Practitioner 613 may schedule further encounters or less formal communications with the patient to determine whether newly prescribed and other medications are successful (i.e., have a desired clinical outcome) in treating identified conditions, both temporary and chronic.
Information from follow-up visits or calls may also be added to the patient's electronic therapeutic record. Treatment effectiveness, reported side effects, and ongoing patient compliance may be entered into the assessment. These data also may be consolidated into patient database 622 for consideration with regard to other patients. For example, a pattern of patient non-compliance with a certain drug program may lead to changes in dosage, delivery route, packaging, or instructions. In view of current interest in post-marketing surveillance of possible drug side effects, efficacies, or dosing after approval by the U.S. Food and Drug Administration (FDA) or other governmental bodies, data from database 622 may be sent back for further consideration, as shown by arrow 623 from system 600 to product suppliers 614. Data received in response to patient alerts may be sent to the person or organization that initiated the alert, which may include medical providers, insurance carriers, drug manufacturers, or others.
Suppliers 614 of drug products may provide product data 624 concerning recommended dosages, indications, contraindications, interactions, side effects, and other aspects of their medications. Again, such data may include medications other than prescription drugs. Product data may be input into system 600 manually or on-line, from the suppliers directly or via published compendia. Alternatively, system 600 may be provided with links to access such information on servers 643 operated by the suppliers. The product database assembles the product data and a system module makes it available to the practitioner from system 600.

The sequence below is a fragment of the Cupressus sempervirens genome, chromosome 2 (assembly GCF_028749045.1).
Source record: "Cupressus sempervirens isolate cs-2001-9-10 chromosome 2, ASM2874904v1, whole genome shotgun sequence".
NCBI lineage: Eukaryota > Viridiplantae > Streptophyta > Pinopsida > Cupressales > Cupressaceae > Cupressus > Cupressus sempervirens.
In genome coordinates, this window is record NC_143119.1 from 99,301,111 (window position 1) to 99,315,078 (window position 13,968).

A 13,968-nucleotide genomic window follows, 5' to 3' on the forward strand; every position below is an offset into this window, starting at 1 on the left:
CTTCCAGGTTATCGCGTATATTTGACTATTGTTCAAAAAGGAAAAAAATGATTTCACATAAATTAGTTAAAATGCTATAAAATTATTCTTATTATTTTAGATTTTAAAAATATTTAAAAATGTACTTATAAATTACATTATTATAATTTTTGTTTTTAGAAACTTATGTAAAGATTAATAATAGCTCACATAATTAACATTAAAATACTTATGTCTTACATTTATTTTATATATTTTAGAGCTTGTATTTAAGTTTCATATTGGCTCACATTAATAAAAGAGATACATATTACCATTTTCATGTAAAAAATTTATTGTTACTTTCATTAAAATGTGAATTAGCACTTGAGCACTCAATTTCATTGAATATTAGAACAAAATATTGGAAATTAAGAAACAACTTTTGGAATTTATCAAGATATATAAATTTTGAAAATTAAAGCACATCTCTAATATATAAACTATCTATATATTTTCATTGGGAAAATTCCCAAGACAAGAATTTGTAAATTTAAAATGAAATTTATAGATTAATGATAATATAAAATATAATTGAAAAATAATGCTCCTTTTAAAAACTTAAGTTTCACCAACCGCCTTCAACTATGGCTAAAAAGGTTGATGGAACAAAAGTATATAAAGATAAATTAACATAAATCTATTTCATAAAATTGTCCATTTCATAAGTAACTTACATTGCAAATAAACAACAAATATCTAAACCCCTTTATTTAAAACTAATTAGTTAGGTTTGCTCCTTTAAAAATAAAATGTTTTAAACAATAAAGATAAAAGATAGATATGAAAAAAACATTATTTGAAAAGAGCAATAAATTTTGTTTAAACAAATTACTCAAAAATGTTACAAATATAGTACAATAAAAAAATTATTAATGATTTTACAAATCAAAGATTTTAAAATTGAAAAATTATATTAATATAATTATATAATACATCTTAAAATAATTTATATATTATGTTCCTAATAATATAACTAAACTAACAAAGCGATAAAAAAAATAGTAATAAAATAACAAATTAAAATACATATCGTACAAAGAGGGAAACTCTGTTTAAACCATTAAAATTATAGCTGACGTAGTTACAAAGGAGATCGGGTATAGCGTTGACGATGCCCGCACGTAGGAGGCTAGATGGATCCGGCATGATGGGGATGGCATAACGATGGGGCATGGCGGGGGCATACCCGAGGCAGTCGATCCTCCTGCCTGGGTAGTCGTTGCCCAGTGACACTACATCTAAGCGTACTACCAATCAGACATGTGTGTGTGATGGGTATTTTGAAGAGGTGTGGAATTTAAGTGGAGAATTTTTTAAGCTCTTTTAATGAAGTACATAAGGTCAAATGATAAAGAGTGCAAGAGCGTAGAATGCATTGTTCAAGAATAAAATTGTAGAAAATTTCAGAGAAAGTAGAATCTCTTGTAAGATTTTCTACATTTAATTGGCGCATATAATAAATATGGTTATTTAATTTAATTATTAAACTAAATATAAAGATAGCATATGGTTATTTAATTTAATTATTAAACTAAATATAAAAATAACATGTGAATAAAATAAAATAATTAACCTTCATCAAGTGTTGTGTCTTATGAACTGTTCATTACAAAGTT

Various governmental agencies and legislatures 615 promulgate rules concerning allowable dosages and uses of certain medications. System 600 may collect these rules or make them accessible from servers such as 644 in a database 625 searchable from a system module by the practitioner.
Insurances providers and other third parties 616 commonly include criteria or rules concerning aspects of medications—such as formularies of approved drugs—life of prescriptions, and refill amounts and schedules in a patient plan. Documentation system 600 also collects—or has facilities to access—these criteria or terms of agreements with multiple providers, possibly from provider servers 645, in a database 626. Database 626 may include data identifying which patients are subject to which provider, and to which rules for that provider. As described in connection with block 443, FIG. 4, the practitioner may request a modifications or waivers of such rules from the providers; or, under agreements 634 with the providers, may allow the practitioner to override certain rules entirely in the professional judgment of the practitioner. Terms regarding these agreements may also be coded to be searchable via a system module from database 626. The practitioner may communicate such overrides by reporting to insurance providers manually or on-line, as indicated by arrow 627.